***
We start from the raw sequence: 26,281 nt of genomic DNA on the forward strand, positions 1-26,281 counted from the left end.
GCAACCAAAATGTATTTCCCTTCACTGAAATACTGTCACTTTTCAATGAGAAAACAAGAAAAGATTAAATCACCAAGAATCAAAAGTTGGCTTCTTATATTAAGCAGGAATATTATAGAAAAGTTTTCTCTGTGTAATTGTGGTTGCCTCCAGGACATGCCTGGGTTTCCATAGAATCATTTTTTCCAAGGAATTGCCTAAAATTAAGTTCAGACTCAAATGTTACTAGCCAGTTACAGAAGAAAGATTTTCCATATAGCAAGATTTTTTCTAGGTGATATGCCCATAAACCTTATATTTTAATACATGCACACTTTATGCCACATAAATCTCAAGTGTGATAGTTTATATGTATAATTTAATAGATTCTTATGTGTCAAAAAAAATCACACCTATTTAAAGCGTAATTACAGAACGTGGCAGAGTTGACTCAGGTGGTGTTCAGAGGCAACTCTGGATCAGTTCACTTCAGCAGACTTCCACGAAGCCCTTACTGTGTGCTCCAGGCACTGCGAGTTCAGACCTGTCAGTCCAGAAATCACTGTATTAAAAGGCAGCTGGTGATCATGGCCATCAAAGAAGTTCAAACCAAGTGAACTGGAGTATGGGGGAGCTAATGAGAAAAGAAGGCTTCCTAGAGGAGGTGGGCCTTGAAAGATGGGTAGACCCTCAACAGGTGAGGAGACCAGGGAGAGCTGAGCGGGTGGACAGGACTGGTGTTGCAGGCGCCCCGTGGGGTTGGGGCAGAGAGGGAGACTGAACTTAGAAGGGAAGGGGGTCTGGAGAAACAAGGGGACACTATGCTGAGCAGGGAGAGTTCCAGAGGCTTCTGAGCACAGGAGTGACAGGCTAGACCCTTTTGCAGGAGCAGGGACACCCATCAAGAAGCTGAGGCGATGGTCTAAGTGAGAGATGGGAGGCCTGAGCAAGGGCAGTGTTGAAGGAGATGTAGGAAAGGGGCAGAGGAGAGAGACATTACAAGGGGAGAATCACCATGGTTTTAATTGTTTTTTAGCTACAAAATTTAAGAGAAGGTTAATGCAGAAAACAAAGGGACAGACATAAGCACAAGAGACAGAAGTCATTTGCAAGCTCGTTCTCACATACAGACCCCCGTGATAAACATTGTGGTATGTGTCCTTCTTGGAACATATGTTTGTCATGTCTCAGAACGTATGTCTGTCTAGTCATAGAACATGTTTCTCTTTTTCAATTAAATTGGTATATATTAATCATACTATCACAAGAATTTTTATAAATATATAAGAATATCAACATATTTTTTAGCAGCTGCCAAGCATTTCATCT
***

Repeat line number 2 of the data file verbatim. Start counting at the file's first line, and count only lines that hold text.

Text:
GCAACCAAAATGTATTTCCCTTCACTGAAATACTGTCACTTTTCAATGAGAAAACAAGAAAAGATTAAATCACCAAGAATCAAAAGTTGGCTTCTTATATTAAGCAGGAATATTATAGAAAAGTTTTCTCTGTGTAATTGTGGTTGCCTCCAGGACATGCCTGGGTTTCCATAGAATCATTTTTTCCAAGGAATTGCCTAAAATTAAGTTCAGACTCAAATGTTACTAGCCAGTTACAGAAGAAAGATTTTCCATATAGCAAGATTTTTTCTAGGTGATATGCCCATAAACCTTATATTTTAATACATGCACACTTTATGCCACATAAATCTCAAGTGTGATAGTTTATATGTATAATTTAATAGATTCTTATGTGTCAAAAAAAATCACACCTATTTAAAGCGTAATTACAGAACGTGGCAGAGTTGACTCAGGTGGTGTTCAGAGGCAACTCTGGATCAGTTCACTTCAGCAGACTTCCACGAAGCCCTTACTGTGTGCTCCAGGCACTGCGAGTTCAGACCTGTCAGTCCAGAAATCACTGTATTAAAAGGCAGCTGGTGATCATGGCCATCAAAGAAGTTCAAACCAAGTGAACTGGAGTATGGGGGAGCTAATGAGAAAAGAAGGCTTCCTAGAGGAGGTGGGCCTTGAAAGATGGGTAGACCCTCAACAGGTGAGGAGACCAGGGAGAGCTGAGCGGGTGGACAGGACTGGTGTTGCAGGCGCCCCGTGGGGTTGGGGCAGAGAGGGAGACTGAACTTAGAAGGGAAGGGGGTCTGGAGAAACAAGGGGACACTATGCTGAGCAGGGAGAGTTCCAGAGGCTTCTGAGCACAGGAGTGACAGGCTAGACCCTTTTGCAGGAGCAGGGACACCCATCAAGAAGCTGAGGCGATGGTCTAAGTGAGAGATGGGAGGCCTGAGCAAGGGCAGTGTTGAAGGAGATGTAGGAAAGGGGCAGAGGAGAGAGACATTACAAGGGGAGAATCACCATGGTTTTAATTGTTTTTTAGCTACAAAATTTAAGAGAAGGTTAATGCAGAAAACAAAGGGACAGACATAAGCACAAGAGACAGAAGTCATTTGCAAGCTCGTTCTCACATACAGACCCCCGTGATAAACATTGTGGTATGTGTCCTTCTTGGAACATATGTTTGTCATGTCTCAGAACGTATGTCTGTCTAGTCATAGAACATGTTTCTCTTTTTCAATTAAATTGGTATATATTAATCATACTATCACAAGAATTTTTATAAATATATAAGAATATCAACATATTTTTTAGCAGCTGCCAAGCATTTCATCT